First, check out this map from the Canadian Atlas of Bird Banding.
This shows selected western band recoveries of Common Redpolls, and the obvious suggestion is that some of the Common Redpolls being seen in the east right now might be coming from Alaska! Troy (1983) shows a map with a similar pattern, including a redpoll that traveled from New Hampshire to Barrow, Alaska, and another that traveled from Michigan to Siberia. Lots of redpolls also come to the eastern US from the north or northeast, but we should not assume that we are only seeing redpolls from the nearby subarctic regions.
Both species of redpoll are represented in Greenland and Baffin Island by larger and more distinctive subspecies. These "Greenland" Hoary Redpolls are large and very pale, while the "Greenland" Common Redpolls are large and dark. An excellent summary of status and identification is in Pittaway (1992). Greater Common Redpoll can appear in the eastern US in significant numbers some winters, outnumbering Hoary (Pittaway 1992, Wetherbee 1937). Hornemann's Hoary Redpoll is the rarest subspecies in the US, but has been recorded at least south to Maryland and west to Michigan.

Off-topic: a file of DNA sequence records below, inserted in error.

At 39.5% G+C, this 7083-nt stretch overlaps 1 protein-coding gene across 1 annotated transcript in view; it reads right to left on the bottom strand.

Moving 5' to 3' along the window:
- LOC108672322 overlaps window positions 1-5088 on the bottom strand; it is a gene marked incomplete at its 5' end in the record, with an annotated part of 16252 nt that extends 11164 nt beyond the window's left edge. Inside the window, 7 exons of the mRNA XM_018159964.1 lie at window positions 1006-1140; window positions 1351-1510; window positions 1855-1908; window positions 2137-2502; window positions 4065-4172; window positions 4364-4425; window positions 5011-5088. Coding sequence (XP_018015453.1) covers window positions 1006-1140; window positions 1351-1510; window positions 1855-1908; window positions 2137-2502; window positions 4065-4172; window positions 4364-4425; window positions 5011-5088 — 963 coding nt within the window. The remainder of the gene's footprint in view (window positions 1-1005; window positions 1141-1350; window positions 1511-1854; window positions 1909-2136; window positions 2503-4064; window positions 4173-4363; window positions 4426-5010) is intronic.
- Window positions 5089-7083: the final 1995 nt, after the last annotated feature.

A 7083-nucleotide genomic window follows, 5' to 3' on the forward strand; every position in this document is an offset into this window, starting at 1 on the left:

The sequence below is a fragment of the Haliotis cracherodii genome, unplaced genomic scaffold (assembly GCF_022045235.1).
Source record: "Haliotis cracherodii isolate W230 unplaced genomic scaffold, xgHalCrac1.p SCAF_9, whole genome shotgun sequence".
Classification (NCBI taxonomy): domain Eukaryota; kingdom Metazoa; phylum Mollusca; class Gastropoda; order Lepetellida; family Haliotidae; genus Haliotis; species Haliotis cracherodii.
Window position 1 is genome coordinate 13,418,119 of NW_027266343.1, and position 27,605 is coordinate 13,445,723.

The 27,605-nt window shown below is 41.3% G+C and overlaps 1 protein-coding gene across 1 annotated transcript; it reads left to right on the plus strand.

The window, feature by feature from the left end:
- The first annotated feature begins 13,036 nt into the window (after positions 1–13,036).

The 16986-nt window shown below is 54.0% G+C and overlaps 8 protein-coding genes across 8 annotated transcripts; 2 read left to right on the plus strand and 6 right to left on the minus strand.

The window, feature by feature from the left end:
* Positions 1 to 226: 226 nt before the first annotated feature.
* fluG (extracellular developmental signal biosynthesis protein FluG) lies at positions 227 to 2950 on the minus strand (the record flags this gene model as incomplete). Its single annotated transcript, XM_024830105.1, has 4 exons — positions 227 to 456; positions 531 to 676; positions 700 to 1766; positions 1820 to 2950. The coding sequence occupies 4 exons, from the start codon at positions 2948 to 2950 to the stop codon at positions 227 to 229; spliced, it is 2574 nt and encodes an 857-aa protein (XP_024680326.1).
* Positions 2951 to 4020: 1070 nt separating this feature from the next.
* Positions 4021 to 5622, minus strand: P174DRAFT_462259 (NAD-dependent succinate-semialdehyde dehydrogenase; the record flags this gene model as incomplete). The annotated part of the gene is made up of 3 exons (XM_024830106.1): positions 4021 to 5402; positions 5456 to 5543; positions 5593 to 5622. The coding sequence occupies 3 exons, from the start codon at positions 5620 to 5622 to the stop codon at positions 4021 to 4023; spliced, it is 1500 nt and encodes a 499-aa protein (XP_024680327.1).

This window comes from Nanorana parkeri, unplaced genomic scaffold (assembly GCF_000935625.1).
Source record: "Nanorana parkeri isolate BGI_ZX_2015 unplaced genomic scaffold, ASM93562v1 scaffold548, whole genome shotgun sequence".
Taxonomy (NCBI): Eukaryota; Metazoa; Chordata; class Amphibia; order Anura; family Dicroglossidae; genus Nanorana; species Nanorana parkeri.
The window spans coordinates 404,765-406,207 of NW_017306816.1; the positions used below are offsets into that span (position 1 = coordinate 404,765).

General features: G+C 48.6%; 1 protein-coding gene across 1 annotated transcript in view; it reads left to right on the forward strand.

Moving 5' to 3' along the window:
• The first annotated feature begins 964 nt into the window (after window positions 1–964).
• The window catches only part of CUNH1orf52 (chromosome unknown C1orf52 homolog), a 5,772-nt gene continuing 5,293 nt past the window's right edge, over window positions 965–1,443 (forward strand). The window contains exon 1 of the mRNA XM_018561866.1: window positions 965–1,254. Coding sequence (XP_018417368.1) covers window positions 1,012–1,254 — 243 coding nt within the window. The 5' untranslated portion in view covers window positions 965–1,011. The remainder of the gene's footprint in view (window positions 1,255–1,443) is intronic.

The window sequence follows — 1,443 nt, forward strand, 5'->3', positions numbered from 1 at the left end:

Common Redpoll Carduelis flammea
Southern C. f. flammea
Greenland (Greater) C. f. rostrata
Greater is distinguished from Southern by:
- larger size
- darker color
- larger bill with curved (bulging) culmen
- said to have more upright posture and harsher calls
Southern C. h. exilipes
Greenland (Hornemann's) C. h. hornemanni
- larger size
- even paler color
Pittaway, R. 1992. Recognizable Forms: Redpolls. Ontario Birds 10(3): 108-114
Troy, D. M. 1983. Recaptures of Redpolls: Movements of an Irruptive species. J. Field Ornithol., 54: 146-151.